(KCON, All Things Hallyu takes place today in New York at the Prudential Center. Featured artists include Girl’s Generation, VIXX, Teen Top & AOA. Below is an article about a three day festival that took place in Los Angeles last weekend)
By Mandy Day
As summer vacation begins to wind down for millions of people, the most anticipated weekend of the year occurs for Korean pop culture fans in the United States. The Los Angeles Convention Center, host to hundreds of events annually, was home of the fourth annual KCON: All Things Hallyu, a first for one of L.A.’s most notable locales. Since its inception in 2012, KCON has grown exponentially each year and is the largest convergence of Hallyu (Korean Wave) fans in North America. From its humble beginning in Irvine, California, KCON had a near sell-out crowd at the Staples Center for both concerts, though Sunday’s concert attendance appeared noticeably thin compared to Saturday.
As the convention outgrew its previous host locations, repeat fans basked in the air-conditioned confines of the convention center, and praised shorter entry lines, unlike in years past. Attracting visitors from across the globe, KCON 2015, hosted tens of thousands of enthusiasts for a weekend of panel discussions, skincare and make-up tutorials, fan engagements, dance and cooking classes, a two day concert series, and an exposition hall filled with Korean products. Each concert is set to air in South Korea, for the television show, M Countdown, and was anchored by K-Pop royalty. Super Junior, a super-sized Korean boy band closed out Saturday’s show, and twenty year veterans, Shinhwa, concluded the weekend with an enthusiastic performance of their biggest hits.
Some convention events proved more popular than others. Hundreds of fans spent hours in line hoping for a spot inside the fan engagement hall, where Korean and Korean American celebrities greeted fans and answered a few pre-selected questions from the event host. Despite gaining entry into the hall, many were left out of the “high touch” portion of the fan engagement. For those unfamiliar with Hallyu culture, a high touch is a high five between a celebrity and their fans. Complaints about lack of access were prevalent among fans, especially considering the time many spent patiently sitting on the floors of the convention center hallways. Many traveled hundreds, and in some cases thousands, of miles to meet their favorite singer or actor, only to learn there was no such engagement scheduled, or worse, it had been canceled. According to attendees, Kim Soo Hyun, Asia’s hottest star, was scheduled to meet fans, but safety concerns led to the event being canceled, leading die-hard fans to settle for the few minutes he spoke during Sunday night’s concert.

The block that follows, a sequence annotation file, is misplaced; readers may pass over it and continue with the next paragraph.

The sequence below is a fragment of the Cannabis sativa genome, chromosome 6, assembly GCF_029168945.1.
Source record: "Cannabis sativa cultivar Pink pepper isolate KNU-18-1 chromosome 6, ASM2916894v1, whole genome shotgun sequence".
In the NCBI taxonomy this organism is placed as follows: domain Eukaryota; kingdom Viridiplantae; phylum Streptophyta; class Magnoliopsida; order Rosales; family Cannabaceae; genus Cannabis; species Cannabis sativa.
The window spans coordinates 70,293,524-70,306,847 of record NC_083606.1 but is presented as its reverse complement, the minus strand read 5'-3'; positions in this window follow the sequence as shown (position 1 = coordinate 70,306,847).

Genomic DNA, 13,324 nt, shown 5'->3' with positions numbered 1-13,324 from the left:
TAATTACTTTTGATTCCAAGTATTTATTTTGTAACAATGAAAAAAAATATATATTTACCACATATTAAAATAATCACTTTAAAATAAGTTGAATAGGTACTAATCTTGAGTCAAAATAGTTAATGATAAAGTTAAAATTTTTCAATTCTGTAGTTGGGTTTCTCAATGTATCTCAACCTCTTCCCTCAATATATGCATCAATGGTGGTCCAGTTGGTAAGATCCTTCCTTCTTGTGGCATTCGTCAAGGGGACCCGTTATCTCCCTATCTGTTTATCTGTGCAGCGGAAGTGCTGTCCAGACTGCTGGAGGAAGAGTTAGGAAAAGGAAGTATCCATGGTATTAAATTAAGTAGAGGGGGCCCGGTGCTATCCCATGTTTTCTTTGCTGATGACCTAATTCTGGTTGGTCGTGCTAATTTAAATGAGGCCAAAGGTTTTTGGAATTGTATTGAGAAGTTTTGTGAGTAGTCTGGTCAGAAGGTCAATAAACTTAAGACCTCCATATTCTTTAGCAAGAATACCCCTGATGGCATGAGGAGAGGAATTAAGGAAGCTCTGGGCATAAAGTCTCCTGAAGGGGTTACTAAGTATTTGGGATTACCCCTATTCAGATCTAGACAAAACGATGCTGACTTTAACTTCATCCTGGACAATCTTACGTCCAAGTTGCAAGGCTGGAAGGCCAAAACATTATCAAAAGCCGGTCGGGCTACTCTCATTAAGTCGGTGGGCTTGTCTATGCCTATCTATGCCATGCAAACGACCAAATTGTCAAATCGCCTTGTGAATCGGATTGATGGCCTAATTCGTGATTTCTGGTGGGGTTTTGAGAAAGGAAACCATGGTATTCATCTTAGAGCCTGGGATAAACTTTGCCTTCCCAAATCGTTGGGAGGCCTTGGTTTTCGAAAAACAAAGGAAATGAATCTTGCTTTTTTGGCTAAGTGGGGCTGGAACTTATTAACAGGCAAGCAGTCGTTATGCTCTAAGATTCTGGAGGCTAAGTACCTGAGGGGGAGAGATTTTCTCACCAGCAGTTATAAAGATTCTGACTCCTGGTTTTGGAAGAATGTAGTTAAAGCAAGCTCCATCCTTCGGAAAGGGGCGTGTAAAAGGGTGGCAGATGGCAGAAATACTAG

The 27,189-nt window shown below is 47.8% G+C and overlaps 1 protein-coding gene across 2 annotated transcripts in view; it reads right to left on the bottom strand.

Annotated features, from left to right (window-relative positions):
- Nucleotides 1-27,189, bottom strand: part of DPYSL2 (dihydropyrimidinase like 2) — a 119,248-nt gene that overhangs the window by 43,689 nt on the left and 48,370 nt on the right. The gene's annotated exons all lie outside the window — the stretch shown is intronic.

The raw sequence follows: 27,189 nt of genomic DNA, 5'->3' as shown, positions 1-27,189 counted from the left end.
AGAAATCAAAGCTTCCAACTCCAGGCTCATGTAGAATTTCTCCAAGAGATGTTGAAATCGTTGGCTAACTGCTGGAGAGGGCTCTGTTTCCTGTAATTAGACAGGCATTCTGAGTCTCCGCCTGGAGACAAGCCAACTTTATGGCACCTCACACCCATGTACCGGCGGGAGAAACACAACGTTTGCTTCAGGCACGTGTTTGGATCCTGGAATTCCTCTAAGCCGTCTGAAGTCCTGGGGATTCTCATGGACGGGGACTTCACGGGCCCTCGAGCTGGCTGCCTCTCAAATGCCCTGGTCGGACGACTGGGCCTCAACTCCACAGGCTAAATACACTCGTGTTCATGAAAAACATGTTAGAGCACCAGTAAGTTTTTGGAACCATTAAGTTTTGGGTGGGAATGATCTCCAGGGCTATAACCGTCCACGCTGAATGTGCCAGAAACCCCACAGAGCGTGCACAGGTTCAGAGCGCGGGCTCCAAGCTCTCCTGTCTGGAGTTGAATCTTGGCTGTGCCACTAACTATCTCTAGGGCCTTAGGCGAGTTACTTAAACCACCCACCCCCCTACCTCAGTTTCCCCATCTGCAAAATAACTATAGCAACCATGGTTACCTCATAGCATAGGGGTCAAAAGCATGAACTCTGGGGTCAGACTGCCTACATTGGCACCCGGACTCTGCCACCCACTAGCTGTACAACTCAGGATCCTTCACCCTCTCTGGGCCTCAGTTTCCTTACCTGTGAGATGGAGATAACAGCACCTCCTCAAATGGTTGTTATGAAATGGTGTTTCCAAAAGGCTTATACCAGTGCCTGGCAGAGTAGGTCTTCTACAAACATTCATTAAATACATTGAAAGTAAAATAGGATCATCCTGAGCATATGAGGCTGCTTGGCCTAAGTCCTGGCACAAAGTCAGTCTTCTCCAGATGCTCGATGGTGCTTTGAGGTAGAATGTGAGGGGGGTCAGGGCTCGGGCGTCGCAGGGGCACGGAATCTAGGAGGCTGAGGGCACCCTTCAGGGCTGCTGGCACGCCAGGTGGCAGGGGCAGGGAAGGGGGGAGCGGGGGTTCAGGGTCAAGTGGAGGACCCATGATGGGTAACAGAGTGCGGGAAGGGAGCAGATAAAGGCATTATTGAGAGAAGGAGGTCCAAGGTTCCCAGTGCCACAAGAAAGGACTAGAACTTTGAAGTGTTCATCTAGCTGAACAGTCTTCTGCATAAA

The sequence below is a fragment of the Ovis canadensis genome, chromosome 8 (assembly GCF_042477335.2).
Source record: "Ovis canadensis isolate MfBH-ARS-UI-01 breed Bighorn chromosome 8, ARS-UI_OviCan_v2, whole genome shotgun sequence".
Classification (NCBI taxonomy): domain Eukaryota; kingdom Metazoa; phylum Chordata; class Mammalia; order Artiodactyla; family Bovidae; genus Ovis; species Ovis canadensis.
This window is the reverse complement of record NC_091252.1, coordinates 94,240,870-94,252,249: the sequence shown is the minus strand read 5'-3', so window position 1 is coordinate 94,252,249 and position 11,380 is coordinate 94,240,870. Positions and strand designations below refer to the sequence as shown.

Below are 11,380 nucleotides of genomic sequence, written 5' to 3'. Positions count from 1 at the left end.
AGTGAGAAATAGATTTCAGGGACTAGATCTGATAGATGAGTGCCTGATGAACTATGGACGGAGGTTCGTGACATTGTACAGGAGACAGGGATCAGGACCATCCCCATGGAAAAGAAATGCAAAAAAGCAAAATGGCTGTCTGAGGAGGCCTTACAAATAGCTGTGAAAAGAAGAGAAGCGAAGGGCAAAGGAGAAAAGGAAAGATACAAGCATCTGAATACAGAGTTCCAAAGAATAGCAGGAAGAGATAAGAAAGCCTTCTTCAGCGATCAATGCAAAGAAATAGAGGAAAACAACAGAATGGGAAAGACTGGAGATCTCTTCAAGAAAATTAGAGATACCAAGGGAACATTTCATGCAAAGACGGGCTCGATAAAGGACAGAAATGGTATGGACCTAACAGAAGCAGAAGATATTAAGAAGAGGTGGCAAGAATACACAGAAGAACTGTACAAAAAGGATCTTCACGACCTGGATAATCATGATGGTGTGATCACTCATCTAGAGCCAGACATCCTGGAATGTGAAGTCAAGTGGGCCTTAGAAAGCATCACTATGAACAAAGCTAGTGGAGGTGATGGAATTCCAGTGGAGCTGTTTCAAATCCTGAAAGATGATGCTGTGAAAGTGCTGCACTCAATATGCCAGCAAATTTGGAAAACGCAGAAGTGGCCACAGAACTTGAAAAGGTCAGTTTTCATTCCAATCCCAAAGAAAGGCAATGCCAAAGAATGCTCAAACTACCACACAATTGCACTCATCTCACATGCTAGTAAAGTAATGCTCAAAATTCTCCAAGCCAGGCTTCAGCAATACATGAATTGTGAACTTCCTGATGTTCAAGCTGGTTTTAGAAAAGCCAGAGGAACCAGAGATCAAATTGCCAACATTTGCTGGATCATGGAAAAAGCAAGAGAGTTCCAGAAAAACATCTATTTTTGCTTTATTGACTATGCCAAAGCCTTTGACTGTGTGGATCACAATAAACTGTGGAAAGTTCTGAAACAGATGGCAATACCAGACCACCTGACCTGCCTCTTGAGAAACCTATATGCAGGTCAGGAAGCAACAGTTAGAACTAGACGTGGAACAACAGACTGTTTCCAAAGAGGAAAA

The three day event wasn’t just limited to celebrating and showcasing South Korea’s biggest stars. Korean American entertainers also had their place. Daniel Henney, a model and actor in South Korea and the U.S., hosted Saturday’sconcert and met with fans. Henney made his Hollywood debut in X Men Origins: Wolverine and has acted in numerous television series. One of his more notable roles, was as the voice of Tadashi in Big Hero 6. Eric Nam, an American born singer based in South Korea, also attended KCON but was not a part of the concert line up. One of the most sought after Korean-Americans was Eugene Lee Yang, of Buzzfeed’s The Try Guys. This ASAM News writer was fortunate enough to bump into them first thing Saturday morning and have a quick chat and photo before they were off to film their upcoming Korean make-up, and Korean Pop choreography videos. KCON fans flocked to take photos with these humble internet celebrities, and Eugene, who may be one of the most famous internet entertainers of 2015, was spotted throughout the weekend celebrating the emergence of Hallyu culture in the American mainstream.
Nearly a dozen of KCON’s performers and celebrity guests were either born in the United States or lived here for a period of time during their youth. Too many to mention individually, but one stood out. Korean singer Roy Kim, spent several years living in Canada and the United States, and currently attends Georgetown University. He performed at Saturday’s concert, while advocating for a UNESCO program promoting girls’ education. Unfortunately, his acoustic style and lack of flashy choreography led to hundreds of fans taking a mass bathroom break during his set. Despite singing live, where many, if not most, performances are lip-synched, he was one of the less popular performers at either concert. It was disconcerting considering his extraordinary talent.
After last year’s convention attendance surpassed 40,000 fans, KCON organizers planned a bi-coastal event for 2015. Last weekend’s convention and concert series will be followed by a one day event in the New York area on August 8.